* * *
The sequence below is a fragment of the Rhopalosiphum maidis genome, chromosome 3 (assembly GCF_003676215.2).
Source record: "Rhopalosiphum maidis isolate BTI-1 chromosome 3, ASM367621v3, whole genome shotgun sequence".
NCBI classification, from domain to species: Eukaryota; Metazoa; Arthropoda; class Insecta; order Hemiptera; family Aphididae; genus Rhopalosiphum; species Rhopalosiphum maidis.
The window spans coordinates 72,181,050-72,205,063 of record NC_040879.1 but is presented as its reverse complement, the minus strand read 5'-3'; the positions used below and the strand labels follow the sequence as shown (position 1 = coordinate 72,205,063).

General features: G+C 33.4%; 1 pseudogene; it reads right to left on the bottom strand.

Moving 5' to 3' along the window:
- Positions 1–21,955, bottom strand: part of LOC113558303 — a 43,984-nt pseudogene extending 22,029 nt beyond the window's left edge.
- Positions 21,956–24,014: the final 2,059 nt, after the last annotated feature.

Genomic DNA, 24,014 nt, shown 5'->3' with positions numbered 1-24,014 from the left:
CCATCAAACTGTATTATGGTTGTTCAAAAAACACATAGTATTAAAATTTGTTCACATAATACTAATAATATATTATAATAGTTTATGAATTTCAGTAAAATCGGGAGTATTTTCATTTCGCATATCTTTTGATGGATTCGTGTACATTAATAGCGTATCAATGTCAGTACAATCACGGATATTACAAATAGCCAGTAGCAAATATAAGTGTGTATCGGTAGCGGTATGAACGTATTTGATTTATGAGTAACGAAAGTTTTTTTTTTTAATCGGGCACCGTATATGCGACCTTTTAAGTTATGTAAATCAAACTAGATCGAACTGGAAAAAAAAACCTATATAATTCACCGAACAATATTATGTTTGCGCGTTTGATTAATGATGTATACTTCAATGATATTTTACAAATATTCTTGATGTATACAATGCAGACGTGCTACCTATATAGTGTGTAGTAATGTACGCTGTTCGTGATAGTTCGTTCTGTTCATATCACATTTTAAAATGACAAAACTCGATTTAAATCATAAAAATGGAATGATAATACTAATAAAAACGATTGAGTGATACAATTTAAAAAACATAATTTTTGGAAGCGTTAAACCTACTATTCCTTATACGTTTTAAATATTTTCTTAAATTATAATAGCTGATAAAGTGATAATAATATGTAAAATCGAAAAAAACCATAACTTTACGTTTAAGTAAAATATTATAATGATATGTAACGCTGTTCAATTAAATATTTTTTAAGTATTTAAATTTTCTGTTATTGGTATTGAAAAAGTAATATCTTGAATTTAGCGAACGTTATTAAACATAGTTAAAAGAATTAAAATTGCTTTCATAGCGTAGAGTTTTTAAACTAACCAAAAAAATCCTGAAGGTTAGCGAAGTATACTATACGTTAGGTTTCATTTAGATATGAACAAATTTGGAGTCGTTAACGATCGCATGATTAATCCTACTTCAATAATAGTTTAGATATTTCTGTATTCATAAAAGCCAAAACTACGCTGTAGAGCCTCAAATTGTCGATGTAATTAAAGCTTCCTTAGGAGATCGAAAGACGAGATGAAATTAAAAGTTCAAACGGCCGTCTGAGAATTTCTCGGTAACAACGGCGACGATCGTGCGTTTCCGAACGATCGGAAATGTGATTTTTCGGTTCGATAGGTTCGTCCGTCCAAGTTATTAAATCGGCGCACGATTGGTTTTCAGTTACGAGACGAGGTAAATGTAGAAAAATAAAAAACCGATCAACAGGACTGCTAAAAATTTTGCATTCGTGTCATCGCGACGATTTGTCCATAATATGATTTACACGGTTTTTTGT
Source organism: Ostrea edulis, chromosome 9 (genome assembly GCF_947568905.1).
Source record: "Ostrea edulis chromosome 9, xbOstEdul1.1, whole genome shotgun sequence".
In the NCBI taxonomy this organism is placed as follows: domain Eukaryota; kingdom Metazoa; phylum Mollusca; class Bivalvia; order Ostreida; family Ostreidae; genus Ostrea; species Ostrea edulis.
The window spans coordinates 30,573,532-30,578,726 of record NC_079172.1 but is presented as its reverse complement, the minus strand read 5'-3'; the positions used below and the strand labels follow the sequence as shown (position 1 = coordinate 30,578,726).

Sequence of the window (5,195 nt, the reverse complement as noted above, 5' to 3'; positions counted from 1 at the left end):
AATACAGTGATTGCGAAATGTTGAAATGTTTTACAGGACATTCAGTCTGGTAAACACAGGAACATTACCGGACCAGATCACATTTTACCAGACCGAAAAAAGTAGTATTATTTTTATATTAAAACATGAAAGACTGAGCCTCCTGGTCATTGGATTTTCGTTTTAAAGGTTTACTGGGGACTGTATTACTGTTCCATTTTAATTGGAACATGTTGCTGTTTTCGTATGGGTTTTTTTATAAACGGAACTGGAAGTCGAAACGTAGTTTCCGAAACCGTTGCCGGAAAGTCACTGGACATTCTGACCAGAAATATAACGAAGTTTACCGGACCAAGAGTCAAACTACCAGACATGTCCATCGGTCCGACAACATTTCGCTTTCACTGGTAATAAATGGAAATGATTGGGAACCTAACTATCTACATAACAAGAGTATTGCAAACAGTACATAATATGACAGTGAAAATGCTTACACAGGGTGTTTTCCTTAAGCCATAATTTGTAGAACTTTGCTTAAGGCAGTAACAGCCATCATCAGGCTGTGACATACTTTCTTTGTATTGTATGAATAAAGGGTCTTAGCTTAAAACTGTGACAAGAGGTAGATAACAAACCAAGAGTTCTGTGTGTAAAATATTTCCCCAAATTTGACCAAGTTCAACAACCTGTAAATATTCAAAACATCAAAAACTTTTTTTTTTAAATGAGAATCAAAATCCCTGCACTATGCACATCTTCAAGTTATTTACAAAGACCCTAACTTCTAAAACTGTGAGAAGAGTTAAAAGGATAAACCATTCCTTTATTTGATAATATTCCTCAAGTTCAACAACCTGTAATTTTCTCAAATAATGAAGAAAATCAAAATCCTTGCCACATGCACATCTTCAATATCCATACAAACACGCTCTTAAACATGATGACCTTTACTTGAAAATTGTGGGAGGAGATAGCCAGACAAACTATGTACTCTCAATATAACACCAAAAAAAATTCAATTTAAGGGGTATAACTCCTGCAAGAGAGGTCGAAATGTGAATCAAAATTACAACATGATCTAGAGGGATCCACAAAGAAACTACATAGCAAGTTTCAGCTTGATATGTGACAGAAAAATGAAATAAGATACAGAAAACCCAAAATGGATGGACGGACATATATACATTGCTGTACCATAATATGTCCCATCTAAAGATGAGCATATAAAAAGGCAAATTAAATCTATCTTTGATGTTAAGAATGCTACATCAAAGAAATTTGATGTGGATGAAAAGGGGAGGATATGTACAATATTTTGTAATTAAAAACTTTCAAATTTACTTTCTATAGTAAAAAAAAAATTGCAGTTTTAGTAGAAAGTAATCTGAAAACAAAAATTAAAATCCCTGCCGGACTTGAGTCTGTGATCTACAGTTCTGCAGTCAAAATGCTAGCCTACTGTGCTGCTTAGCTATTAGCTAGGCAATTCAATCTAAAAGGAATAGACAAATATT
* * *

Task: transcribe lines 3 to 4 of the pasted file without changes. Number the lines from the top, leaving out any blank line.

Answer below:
NCBI classification, from domain to species: Eukaryota; Metazoa; Arthropoda; class Insecta; order Hemiptera; family Aphididae; genus Rhopalosiphum; species Rhopalosiphum maidis.
The window spans coordinates 72,181,050-72,205,063 of record NC_040879.1 but is presented as its reverse complement, the minus strand read 5'-3'; the positions used below and the strand labels follow the sequence as shown (position 1 = coordinate 72,205,063).